Edward Thorndike work on animal behaviour and the learning process led to the theory of connectionism and helped lay the scientific foundation for modern educational psychology.
Thorndike was one of the first pioneers of active learning, a theory that proposes letting children learn themselves, rather than receiving instruction from teachers.
Thorndike's early studies with animal behaviour led him to declare his Law of Effect. The Law of
Effect states that:
Responses to a situation that are followed by satisfaction are strengthened
Responses that are followed by discomfort are weakened.
Thorndike's Law of Exercise continued this line of thought;
Stimulus-response connections that are repeated are strengthened
Stimulus-response connections that are not used are weakened.
Edward Thorndike later conducted research that provided evidence that the Law of Exercise lacked validity. Thorndike characterized the two most basic intelligences as Trial-and-Error and Stimulus-Response Association.
Thorndike's Theory of Learning
The most basic form of learning is trial and error learning.
Learning is incremental not insightful.
Learning is not mediated by ideas.
All mammals learn in the same manner.
Law of readiness: Interference with goal directed behaviour causes frustration and causing someone to do something they do not want to do is also frustrating.
a. When someone is ready to perform some act, to do so is satisfying.
b. When someone is ready to perform some act, not to do so is annoying.
c. When someone is not ready to perform some act and is forced to do so, it is annoying.
Law of Exercise: We learn by doing. We forget by not doing, although to a small extent only.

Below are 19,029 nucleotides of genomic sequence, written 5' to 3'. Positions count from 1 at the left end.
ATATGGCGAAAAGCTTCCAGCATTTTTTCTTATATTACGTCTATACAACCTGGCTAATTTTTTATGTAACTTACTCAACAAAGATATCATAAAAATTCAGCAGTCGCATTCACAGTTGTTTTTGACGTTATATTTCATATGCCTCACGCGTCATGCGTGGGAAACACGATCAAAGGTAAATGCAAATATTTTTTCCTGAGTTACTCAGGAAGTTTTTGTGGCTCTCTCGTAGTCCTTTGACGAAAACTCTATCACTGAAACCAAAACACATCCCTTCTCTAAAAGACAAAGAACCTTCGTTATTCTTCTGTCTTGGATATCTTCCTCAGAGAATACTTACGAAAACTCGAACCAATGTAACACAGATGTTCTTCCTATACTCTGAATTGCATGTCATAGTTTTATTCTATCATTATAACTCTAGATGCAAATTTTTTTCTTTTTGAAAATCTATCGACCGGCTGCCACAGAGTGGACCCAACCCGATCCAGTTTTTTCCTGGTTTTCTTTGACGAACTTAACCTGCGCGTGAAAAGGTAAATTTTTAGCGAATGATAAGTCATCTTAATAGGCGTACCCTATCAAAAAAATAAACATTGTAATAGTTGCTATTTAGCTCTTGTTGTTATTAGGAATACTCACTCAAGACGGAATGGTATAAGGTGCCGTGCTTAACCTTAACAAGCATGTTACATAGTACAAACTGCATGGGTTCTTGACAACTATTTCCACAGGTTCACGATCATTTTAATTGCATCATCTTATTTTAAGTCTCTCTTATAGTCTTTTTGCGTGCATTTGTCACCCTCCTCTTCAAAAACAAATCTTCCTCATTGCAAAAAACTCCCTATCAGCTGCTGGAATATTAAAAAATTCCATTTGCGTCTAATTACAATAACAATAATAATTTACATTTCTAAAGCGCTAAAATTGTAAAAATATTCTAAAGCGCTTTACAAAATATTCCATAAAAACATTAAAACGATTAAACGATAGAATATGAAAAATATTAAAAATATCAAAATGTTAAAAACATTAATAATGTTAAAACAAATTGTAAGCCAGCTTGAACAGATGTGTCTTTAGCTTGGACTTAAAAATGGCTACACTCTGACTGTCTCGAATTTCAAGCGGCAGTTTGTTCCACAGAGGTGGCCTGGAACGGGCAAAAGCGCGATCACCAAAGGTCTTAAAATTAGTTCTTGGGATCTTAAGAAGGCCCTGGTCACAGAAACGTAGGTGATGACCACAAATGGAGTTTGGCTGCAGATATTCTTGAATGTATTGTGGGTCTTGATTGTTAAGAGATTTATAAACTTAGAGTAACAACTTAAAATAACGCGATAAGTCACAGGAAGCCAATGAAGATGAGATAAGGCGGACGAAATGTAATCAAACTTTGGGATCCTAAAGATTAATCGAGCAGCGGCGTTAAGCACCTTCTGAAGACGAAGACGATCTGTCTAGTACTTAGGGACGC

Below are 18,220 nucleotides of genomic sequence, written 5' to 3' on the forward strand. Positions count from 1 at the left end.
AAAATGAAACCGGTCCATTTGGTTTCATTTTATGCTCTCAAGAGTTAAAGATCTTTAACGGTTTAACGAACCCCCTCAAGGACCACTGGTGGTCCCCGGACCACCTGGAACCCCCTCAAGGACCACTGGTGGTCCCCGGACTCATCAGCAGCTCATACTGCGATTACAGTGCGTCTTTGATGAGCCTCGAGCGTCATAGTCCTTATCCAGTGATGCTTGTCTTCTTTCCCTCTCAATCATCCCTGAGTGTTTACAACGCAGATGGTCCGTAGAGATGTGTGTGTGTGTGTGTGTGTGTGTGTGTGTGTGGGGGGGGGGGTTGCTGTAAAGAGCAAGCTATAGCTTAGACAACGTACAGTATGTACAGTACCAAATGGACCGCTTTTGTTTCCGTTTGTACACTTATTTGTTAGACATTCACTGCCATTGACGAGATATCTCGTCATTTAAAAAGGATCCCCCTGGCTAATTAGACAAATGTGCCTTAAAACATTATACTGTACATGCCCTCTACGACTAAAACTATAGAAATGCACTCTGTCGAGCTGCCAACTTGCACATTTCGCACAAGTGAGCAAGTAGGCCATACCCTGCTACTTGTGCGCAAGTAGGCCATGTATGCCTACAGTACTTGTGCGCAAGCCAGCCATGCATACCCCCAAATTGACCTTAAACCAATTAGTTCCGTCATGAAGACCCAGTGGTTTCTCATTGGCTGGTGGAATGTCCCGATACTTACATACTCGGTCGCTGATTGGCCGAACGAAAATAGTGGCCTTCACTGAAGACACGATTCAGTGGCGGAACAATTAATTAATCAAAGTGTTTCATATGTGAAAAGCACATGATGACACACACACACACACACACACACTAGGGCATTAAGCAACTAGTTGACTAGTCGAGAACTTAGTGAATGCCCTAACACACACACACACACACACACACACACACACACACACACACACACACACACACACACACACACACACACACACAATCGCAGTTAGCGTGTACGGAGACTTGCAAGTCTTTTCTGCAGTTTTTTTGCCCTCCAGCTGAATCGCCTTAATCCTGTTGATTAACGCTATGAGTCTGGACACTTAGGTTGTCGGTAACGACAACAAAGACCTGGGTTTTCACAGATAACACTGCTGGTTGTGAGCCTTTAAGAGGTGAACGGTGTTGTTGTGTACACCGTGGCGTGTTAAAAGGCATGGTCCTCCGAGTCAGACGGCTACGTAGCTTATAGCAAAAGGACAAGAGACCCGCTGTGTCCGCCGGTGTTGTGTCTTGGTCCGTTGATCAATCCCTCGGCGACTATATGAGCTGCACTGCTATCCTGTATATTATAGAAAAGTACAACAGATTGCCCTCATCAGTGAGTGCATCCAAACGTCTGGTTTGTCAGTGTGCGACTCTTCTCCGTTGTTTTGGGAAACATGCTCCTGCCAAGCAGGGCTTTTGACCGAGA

a. Connections between a stimulus and a response are strengthened as they are used (law of use)
b. Connections between a stimulus and a response are weakened as they are not used (law of disuse)
Law of effect: If the response in a connection is followed by a satisfying state of affairs, the strength of the connection is considerably increased whereas if followed by an annoying state of affairs, then the strength of the connection is marginally decreased.
Multiple Responses: A learner would keep trying multiple responses to solve a problem before it is actually solved.
Set or Attitude: What the learner already possesses, like prior learning experiences, present state of the learner, etc., while it begins learning a new task.
Prepotency of Elements: Different responses to the same environment would be evoked by different perceptions of the environment which act as the stimulus to the responses. Different perceptions would be subject to the prepotency of different elements for different perceivers.
Response from analogy: New problems are solved by using solution techniques employed to solve analogous problems.
Associative Shifting: Let stimulus S be paired with response R. Now, if stimulus Q is presented simultaneously with stimulus S repeatedly, then stimulus Q is likely to get paired with response R.
Belongingness: If there is a natural relationship between the need state of an organism and the effect caused by a response, learning is more effective than if the relationship is unnatural.
Edward Thorndike specified three conditions that maximized learning:
The law of effect stated that the likely recurrence of a response is generally governed by its consequence or effect generally in the form of reward or punishment.
The law of recency stated that the most recent response is likely to govern the recurrence.
The law of exercise stated that stimulus-response associations are strengthened through repetition.
Edward Thorndike published about 500 books and articles as learning in fish, methods of statistical analysis and the elements of aesthetic quality in urban life.
He studied animal intelligence... known for his 'cats in a puzzle box' experiments on Trial and Error.
He applied animal to human educational experience; he was once the leader in this field.